Ingredients found in common household products potentially hazardous. “…the Campaign for Safe Cosmetics, a coalition that includes the Environmental Working Group, analyzed the contents of dozens of products for children and found that many items contained two substances of particular concern: formaldehyde and 1,4 dioxane. Consumers won’t find either listed on the back of their shampoos or lotions because neither is technically an ingredient. Formaldehyde, which last year was identified by government scientists as a carcinogen, is released over time by common preservatives like quaternium-15 and DMDM hydantoin, which do appear on labels. And 1,4 dioxane, which has been linked to cancer in animal studies, is created during a process commonly used to make other ingredients gentler on the skin.”


“On average, 17 VOCs (volatile organic compounds) are emitted from common fragranced U.S. household consumer products. About 20% of these VOCs are classified as toxic or hazardous under U.S. federal laws.

Source: Steinemann AC, et al., “Fragranced Consumer Products…”; Environ Impact Asses Rev (2010), doi: 10.1016/j.eiar.2010.08.002. 

About one of every seven of the 82,000 chemicals registered for use in the U.S. personal care products contain carcinogens, pesticides, reproductive toxins, endocrine disruptors, plasticizers…”. Source: Environmental Working Group.


A type of quaternary ammonium compound called Quaternium-15 has been listed as an allergen under the U.S. FDA approved patch test ( and by the European Society of Contact Dermatitis (

“Procter & Gamble Agrees to Reduce Carcinogen in Tide.” “Procter & Gamble has agreed to reformulate Tide and other popular laundry detergents to reduce contamination with 1,4 dioxane, defined as a carcinogen by California consumer product safeguards known as Proposition 65.”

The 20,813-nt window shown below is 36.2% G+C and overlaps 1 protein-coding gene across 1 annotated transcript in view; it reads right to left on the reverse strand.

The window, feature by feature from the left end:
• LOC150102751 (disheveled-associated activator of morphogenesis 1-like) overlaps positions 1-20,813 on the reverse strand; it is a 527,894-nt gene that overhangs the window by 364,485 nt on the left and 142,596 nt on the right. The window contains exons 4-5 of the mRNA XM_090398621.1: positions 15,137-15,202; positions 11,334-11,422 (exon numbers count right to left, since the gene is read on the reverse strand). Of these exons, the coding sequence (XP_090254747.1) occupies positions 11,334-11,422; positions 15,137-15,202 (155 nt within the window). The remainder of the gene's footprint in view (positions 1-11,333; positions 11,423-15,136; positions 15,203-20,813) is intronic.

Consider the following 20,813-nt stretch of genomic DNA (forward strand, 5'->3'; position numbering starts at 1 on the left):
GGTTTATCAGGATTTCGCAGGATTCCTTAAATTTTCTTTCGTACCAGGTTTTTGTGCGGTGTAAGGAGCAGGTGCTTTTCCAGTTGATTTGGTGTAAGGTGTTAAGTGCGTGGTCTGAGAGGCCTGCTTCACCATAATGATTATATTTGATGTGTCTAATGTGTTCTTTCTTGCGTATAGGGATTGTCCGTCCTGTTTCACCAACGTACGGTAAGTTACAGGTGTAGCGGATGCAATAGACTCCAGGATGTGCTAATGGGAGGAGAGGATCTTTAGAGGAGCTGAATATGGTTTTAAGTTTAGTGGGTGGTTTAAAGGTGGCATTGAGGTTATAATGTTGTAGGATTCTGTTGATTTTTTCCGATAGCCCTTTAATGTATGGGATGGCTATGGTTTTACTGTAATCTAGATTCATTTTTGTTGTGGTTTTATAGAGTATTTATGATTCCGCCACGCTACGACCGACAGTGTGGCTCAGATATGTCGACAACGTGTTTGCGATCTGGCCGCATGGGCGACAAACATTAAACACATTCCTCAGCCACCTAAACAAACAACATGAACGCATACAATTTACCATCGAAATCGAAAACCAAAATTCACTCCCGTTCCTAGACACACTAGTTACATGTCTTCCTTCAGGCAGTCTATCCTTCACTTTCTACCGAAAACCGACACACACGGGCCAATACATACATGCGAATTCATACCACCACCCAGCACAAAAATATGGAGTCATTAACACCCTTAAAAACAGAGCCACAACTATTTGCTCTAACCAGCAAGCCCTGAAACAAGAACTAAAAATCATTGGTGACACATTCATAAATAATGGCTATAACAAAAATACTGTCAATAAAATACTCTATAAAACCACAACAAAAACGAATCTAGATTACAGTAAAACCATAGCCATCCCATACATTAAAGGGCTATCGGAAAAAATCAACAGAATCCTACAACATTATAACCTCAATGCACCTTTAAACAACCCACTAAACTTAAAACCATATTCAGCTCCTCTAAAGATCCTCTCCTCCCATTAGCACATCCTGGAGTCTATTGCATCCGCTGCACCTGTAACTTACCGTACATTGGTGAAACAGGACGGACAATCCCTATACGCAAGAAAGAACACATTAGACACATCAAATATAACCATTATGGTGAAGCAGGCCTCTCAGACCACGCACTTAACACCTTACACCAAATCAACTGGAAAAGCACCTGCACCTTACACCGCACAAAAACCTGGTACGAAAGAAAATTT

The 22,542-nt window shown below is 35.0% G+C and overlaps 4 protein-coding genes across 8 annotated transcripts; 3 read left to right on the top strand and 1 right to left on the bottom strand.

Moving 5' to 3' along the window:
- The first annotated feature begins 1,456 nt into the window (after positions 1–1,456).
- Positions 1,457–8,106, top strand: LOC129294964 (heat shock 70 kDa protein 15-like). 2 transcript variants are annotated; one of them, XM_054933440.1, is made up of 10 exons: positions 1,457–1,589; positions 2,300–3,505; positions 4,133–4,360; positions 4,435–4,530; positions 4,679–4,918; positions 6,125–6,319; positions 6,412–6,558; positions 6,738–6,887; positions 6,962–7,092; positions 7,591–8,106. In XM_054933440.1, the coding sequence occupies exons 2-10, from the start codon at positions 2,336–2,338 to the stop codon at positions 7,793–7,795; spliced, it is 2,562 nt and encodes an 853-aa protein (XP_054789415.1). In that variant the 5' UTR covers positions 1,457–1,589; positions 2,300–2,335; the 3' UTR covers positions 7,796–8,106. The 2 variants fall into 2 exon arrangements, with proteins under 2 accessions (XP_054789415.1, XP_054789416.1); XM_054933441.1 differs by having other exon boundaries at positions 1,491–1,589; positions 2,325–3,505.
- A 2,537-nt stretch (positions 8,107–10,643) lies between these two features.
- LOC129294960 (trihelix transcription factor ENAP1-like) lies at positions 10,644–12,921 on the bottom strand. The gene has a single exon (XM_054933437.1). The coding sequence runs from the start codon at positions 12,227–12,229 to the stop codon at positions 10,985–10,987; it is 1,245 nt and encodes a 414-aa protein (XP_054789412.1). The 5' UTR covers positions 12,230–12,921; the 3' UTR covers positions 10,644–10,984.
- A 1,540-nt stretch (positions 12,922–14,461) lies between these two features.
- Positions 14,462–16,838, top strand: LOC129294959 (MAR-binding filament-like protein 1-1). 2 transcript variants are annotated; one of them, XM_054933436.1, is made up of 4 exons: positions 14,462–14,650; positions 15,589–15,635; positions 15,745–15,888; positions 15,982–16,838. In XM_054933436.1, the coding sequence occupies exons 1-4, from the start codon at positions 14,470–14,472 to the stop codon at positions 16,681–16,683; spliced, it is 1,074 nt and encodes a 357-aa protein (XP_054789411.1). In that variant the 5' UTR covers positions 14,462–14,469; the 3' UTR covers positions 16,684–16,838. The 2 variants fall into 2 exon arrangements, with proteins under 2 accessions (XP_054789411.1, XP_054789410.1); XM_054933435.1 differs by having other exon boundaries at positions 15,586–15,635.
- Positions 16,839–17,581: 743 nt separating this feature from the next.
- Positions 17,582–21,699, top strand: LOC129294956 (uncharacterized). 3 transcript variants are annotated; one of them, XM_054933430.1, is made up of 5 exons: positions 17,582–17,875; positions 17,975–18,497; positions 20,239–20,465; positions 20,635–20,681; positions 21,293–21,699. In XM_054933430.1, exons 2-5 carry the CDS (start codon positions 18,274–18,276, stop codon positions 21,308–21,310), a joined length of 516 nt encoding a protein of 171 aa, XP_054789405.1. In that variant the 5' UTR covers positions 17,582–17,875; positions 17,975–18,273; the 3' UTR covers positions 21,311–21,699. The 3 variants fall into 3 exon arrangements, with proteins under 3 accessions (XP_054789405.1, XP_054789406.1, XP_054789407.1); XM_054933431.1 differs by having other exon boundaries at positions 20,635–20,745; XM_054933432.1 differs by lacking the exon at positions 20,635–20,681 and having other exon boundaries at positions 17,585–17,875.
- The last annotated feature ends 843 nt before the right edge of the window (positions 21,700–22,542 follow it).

“Fabric softeners may contain quarternary ammonium compounds (quats) and imidazolidinyl, both of which are known formaldehyde releasers. For about 5% of people, quats are an extreme sensitizer. They may cause a variety of asthma-like symptoms, including respiratory arrest. Exposure to formaldehyde can cause joint pain, depression, headaches, chronic fatigue and a variety of other symptoms. In lab tests formaldehyde has caused cancer and damaged DNA. Both quaternium and imidazolidinyl can cause contact dermatitis.”


Laundry Detergent. “Most detergents are derived from petrochemical ingredients… Many liquid brands contain ethoxylated alcohols which can be contaminated with carcinogenic 1,4-dioxane… Petroleum-based detergents cause more household poisonings than any other household product.”


HESIS (The Hazard Evaluation System and Information Service (HESIS) is responsible for monitoring emerging chemical hazards in the California workplace. Chemical Watch List March 2011: “Quaternary ammonium surface disinfectants… In a recent multi-state study quaternary ammonium compounds were the leading chemical class implicated in disinfectant-related illnesses in health care workers.”

Source: ChemWatchList2011.pdf